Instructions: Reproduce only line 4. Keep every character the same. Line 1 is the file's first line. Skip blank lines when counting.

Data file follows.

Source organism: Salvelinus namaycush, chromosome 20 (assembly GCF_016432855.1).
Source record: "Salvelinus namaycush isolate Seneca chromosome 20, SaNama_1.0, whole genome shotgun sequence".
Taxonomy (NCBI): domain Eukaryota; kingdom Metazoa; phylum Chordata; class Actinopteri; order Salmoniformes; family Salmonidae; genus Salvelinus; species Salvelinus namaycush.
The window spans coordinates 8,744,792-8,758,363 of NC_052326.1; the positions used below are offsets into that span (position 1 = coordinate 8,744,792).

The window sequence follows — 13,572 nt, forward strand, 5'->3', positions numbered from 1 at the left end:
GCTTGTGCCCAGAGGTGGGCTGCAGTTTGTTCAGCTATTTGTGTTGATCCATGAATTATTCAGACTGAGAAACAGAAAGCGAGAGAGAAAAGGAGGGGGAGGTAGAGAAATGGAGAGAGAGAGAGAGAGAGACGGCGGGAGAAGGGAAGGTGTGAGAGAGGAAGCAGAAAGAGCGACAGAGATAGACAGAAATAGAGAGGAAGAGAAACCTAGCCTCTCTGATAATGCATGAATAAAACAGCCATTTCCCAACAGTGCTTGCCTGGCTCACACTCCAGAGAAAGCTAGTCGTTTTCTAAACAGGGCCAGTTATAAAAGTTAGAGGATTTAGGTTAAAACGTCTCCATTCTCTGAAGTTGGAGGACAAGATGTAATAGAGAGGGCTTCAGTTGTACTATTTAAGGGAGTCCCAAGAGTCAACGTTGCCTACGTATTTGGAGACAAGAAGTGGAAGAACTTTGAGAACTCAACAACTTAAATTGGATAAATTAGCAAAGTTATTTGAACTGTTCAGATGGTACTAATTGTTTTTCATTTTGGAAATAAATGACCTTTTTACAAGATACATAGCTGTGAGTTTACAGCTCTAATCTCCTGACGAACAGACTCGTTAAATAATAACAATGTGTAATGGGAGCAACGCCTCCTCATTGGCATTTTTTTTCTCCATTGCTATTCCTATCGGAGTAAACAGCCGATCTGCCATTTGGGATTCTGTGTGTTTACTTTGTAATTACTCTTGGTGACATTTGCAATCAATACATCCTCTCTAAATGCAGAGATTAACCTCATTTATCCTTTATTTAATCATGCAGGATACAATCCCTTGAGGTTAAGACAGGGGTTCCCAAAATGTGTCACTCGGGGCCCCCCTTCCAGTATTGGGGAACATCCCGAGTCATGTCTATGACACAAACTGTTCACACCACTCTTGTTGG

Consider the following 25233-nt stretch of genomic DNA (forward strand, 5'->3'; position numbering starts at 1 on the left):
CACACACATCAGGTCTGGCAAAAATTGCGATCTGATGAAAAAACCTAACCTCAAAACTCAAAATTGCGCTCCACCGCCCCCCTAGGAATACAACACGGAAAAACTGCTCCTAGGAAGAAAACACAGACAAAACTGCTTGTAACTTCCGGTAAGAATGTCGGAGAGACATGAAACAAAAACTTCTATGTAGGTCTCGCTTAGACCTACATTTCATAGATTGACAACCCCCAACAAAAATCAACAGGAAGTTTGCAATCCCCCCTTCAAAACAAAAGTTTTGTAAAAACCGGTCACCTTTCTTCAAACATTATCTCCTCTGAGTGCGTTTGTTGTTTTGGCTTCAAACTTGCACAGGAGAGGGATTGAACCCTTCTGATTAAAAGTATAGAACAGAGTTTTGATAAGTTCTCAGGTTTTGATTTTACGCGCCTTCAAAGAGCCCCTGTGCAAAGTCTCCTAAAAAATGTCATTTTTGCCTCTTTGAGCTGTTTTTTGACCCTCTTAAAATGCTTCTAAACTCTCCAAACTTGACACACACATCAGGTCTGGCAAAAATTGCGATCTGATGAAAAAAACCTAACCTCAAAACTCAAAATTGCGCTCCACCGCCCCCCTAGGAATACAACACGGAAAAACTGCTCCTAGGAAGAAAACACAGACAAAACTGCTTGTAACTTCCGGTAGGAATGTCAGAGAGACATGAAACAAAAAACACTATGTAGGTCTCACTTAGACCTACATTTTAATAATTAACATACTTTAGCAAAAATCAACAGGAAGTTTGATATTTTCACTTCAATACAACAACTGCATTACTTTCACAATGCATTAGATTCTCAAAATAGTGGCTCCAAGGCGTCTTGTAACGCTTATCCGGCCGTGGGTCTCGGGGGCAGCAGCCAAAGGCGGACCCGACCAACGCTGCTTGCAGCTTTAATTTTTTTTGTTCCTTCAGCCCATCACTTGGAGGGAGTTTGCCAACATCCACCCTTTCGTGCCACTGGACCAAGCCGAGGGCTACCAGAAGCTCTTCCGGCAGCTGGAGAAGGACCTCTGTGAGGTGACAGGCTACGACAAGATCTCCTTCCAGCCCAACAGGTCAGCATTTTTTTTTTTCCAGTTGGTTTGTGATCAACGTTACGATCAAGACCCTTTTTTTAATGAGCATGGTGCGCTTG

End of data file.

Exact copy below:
The window spans coordinates 8,744,792-8,758,363 of NC_052326.1; the positions used below are offsets into that span (position 1 = coordinate 8,744,792).